Chandrayaan-2 completes final pre-landing manoeuvre

Second de-orbit operation successfully completed on Lander, Vikram

Credits: ISRO/Twitter

India’s boldest Moon Mission Chandrayaan-2 completed its final pre-landing manoeuvre early morning on Sept.4 with a stamp of success. The second de-orbiting manoeuvre on the mission’s Lander was performed at 3.42 am as planned.

To achieve this, the Indian Space Research Organisation (ISRO) used the Lander, Vikram’s onboard propulsion system. Although the operation lasted a mere nine seconds, the mission component was placed in the predefined orbit. 

Currently, the Lander is in an orbit of 35 km X 101 km. “Chandrayaan-2 Orbiter continues to orbit the Moon in an orbit of 96 km x 125 km and both the Orbiter and Lander are healthy,” certified ISRO.

The successful Wednesday manoeuvre implies Vikram is now all set to commence its descent towards the lunar surface. The Lander’s powered descent has been scheduled between 1 am and 2 am on September 7, Saturday. This will be followed by the final touchdown between 1.30 am and 2.30 am.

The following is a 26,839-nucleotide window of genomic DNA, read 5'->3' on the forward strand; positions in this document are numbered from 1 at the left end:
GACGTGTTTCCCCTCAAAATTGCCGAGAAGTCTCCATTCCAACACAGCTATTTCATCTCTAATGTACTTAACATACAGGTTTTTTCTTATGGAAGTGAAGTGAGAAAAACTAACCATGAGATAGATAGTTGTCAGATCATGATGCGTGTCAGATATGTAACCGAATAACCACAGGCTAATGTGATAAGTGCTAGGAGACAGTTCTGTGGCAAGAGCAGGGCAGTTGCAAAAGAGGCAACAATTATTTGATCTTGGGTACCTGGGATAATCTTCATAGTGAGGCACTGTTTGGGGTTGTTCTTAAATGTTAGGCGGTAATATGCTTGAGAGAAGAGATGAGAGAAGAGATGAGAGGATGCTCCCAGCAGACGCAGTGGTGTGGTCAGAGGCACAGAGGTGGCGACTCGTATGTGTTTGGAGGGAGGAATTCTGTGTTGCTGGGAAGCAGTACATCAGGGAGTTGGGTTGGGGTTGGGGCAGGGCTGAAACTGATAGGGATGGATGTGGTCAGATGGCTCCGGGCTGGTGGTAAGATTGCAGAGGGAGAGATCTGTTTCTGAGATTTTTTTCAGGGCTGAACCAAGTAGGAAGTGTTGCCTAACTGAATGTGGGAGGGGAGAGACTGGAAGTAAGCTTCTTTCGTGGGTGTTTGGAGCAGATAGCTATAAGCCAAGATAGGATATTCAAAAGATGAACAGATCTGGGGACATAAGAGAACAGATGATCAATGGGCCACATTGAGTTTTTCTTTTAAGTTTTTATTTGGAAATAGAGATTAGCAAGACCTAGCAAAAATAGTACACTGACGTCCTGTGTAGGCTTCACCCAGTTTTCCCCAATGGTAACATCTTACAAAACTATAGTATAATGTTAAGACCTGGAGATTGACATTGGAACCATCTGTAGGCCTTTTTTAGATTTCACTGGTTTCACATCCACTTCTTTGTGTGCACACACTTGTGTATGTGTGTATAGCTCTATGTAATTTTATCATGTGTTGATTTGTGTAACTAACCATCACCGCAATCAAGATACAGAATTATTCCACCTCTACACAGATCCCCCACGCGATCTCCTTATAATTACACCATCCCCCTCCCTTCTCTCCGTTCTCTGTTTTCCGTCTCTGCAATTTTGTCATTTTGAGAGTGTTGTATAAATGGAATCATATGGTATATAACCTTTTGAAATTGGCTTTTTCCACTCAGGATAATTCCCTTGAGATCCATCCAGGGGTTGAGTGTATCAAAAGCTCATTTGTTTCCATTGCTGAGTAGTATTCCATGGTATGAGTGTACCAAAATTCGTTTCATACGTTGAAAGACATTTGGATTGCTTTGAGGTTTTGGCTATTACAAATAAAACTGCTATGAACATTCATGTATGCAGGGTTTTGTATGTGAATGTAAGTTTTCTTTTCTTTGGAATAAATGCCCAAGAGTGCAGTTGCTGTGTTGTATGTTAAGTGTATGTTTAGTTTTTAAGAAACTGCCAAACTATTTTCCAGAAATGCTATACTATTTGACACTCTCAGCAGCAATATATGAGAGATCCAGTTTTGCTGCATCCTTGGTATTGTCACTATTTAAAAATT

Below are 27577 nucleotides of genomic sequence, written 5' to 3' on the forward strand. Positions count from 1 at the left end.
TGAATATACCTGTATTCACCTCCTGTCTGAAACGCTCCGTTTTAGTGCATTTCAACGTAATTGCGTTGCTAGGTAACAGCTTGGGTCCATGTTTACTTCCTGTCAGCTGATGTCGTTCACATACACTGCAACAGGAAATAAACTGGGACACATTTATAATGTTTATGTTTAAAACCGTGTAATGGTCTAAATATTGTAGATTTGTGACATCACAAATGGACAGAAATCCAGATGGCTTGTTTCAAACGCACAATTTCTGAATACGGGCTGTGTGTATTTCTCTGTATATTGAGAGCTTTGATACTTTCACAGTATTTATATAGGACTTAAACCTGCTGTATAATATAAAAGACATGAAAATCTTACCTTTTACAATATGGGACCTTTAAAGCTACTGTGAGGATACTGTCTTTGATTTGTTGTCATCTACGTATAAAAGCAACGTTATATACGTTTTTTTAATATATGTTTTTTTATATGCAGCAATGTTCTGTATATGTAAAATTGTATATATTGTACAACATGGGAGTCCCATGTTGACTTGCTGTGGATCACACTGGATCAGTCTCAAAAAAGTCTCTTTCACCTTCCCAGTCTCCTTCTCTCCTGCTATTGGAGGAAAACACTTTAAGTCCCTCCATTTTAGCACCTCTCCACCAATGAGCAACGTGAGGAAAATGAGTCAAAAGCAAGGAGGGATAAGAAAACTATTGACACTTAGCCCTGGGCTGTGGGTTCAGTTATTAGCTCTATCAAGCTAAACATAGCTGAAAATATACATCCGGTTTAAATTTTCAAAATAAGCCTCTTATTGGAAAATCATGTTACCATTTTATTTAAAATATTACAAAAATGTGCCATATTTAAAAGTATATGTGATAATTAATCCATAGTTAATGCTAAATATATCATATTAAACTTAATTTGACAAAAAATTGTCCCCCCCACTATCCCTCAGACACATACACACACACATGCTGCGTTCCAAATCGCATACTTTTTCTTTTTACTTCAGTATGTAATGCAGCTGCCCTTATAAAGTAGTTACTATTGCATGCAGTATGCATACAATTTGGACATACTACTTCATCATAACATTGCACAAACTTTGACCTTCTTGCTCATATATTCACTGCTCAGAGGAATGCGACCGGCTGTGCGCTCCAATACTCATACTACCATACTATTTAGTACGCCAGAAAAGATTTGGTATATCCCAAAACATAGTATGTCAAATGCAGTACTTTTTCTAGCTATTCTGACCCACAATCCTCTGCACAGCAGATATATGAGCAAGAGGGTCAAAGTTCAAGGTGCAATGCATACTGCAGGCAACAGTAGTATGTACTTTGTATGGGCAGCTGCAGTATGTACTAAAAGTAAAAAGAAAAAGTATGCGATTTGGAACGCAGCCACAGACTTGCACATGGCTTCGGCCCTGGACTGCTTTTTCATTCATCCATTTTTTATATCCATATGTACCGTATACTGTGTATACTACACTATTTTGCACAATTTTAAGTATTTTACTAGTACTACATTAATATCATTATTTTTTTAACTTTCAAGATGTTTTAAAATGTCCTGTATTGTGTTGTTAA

Once the Lander touches down, the Rover, Pragyaan will roll out of Vikram within three to four hours. Pragyaan is expected to probe the lunar surface for an entire lunar day equivalent to 14 Earth days. 

One of its many critical tasks will be to probe deeper for water, the presence of which was first indicated by the Chandrayaan-1 mission in 2008. The Rover will also explore the chemicals and other surface material towards a better understanding of the origins of the solar system.

Most complex operation

While Isro Chairman K Sivan is on record dubbing the final descent as '15 minutes of terror,' former Isro Chairman G Madhavan Nair has called the operation the most complex to be attempted in the space agency's history. Nair had spearheaded the Chandrayaan-1 mission over a decade ago. 

The complexity of the manoeuvre, according to Nair, lies in the onboard cameras of the Orbiter mapping the terrain to identify the best location for the Lander to touch down. The Lander will be virtually on autonomous mode once the landing site is decided. 

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